Marcus Trufant Retired

This is what it comes to when you desperately don’t want to write (or think) about the Seattle Mariners.

Marcus Trufant signed a 1-day contract with the Seahawks so he could retire with the team yesterday.  Seems appropriate.  He’s an important member of the local sports community and he deserves to have his day in the sun.

That’s not really what I find interesting about the whole thing, though.  It’s a nice story, but I’m more interested in his place in Seahawks history.  Specifically:  does he belong in the Ring of Honor?

Right now, there are 11 members of the Ring of Honor.  They are:

  1. Pete Gross
  2. Jim Zorn
  3. Dave Brown
  4. Steve Largent
  5. Jacob Green
  6. Dave Krieg
  7. Kenny Easley
  8. Curt Warner
  9. Chuck Knox
  10. Cortez Kennedy
  11. Walter Jones

The first nine were members of those great teams from the early-to-mid 80s.  They helped establish the history of the Seattle Seahawks.  The baseline for greatness, if you will.  Cortez represents all the teams from the 90s, as he was the shining beacon of hope on an otherwise pisspoor franchise.  Walter Jones represents the start of the second wave of great Seahawks teams after the turn of the century.

There will be more.  Off the top of my head, I’d say Mike Holmgren, Matt Hasselbeck, and Shaun Alexander are all locks to make the Ring of Honor, as they were the most important members (with Big Walt) of the aforementioned second wave that saw the Seahawks reach its first-ever Super Bowl.

And, if I’m allowed to look into my crystal ball, I’d say there are a number of awesome candidates in this current third wave of great Seahawks teams:  Pete Carroll, Russell Wilson, Richard Sherman, Earl Thomas, with an outside shot for Marshawn Lynch and Kam Chancellor.

This Ring of Honor’s getting crowded!  I’m sure that plays no small part in determining the outcome of players on the fringe.  Guys like Michael Sinclair, Joe Nash, Jeff Bryant, Brian Blades, Chris Warren, Eugene Robinson, John L. Williams, Brandon Mebane, and of course, Marcus Trufant.

The ultimate honor for a retired NFL player is the Hall of Fame.  You have to be a VERY special player to crack that barrier.  The Seahawks have three:  Largent, Kennedy, and Jones.  In looking ahead, I’d say Russell Wilson is on track (though, he’s going to need a couple more Super Bowl victories and a long sustained career of greatness), Richard Sherman is well on his way, and if Earl Thomas keeps going the way he’s going, he’ll likely get in as well.  Aside from those three, you might see Mike Holmgren make it, but it’s so hard for coaches to get in, and besides he really had his greater success with Green Bay anyway.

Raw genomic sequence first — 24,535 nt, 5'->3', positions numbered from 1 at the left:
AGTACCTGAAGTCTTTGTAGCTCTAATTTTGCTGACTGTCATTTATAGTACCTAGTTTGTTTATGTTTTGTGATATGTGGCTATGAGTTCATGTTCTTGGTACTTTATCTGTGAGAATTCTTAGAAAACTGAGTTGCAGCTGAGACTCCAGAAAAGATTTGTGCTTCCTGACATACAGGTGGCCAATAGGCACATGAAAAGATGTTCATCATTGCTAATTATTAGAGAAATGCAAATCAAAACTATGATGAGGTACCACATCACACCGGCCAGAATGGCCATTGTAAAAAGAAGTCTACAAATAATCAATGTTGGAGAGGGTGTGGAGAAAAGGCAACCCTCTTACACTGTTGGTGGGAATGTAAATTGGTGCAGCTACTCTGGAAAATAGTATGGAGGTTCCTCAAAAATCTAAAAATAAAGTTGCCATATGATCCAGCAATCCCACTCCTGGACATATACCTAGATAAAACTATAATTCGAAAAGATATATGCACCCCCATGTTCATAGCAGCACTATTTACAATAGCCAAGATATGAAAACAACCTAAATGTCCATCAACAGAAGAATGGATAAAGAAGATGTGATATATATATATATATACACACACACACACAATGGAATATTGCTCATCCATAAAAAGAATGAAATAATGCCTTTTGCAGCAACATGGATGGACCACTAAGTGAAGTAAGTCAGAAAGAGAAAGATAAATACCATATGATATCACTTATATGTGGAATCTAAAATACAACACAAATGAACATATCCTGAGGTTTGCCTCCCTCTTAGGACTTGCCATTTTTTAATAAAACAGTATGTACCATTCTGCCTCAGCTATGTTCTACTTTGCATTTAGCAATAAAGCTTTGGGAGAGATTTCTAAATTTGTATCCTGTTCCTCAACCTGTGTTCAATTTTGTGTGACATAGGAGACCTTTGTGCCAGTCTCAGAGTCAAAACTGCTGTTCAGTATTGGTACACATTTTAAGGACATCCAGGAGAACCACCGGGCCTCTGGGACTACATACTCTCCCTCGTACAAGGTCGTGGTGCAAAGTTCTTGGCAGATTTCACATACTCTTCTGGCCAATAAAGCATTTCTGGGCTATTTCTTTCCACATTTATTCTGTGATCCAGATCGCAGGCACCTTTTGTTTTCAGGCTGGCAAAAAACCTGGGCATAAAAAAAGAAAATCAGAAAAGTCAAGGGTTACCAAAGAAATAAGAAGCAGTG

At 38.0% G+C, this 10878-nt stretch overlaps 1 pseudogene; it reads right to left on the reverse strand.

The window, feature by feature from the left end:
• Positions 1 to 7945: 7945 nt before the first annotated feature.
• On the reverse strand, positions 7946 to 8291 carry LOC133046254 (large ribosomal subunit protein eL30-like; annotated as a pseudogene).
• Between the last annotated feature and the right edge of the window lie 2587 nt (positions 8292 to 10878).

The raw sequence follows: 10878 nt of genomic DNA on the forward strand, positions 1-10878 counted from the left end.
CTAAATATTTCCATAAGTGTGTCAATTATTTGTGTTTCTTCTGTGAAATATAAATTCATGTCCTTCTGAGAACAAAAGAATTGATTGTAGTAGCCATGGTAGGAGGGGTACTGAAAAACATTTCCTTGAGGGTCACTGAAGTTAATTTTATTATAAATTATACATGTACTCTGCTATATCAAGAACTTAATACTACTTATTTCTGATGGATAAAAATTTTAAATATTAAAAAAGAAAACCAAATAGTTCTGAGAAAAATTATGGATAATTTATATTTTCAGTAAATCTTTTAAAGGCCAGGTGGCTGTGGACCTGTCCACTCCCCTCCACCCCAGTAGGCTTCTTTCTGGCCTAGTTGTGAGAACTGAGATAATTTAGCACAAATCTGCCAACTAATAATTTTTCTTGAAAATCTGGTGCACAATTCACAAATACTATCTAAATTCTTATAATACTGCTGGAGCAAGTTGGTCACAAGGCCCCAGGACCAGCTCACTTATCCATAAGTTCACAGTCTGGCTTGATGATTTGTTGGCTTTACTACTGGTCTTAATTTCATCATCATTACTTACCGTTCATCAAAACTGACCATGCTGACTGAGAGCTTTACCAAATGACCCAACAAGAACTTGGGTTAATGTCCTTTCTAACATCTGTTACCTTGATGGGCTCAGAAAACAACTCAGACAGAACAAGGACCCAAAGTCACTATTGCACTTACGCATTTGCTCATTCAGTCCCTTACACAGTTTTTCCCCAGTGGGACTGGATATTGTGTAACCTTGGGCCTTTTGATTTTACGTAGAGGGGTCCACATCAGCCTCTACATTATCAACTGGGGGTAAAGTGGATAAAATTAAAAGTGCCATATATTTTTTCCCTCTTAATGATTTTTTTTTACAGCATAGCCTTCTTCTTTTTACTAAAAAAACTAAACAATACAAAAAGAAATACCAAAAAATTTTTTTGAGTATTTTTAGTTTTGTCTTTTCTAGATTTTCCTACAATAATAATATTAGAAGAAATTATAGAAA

The next-level honor for a retired NFL player is his primary team’s Ring of Honor (or team hall of fame, or whatever).  That’s where you get to have your Hall of Famers, as well as the guys who may not have been good enough for that elite level, but still made a huge impact on that specific franchise.

There really should be a third-level honor, though.  Some sort of “Fan Favorite” type of honor where these guys like Marcus Trufant – and the other fringe guys listed above – get their due.

Marcus Trufant was a real professional.  In 2007, he made the Pro Bowl and the All Pro teams.  He’s currently fifth in franchise history in interceptions with 21 (one ahead of Richard Sherman, for the record).  He played 10 seasons in Seattle as a first round draft pick back in 2003.  He started immediately and was really one of our rocks in a secondary that was often torched (or, at the very least, not all that impressive).  He was an integral part of that second wave of great Seahawks teams, from 2003 through 2007 (five consecutive playoff appearances, four consecutive division titles, one Super Bowl appearance).

Marcus Trufant deserves … something!  He may not be Ring of Honor calibre, but he was a very good Seahawk and it’s been an honor to root him on for all those years.

Wilson High School Football Rules!

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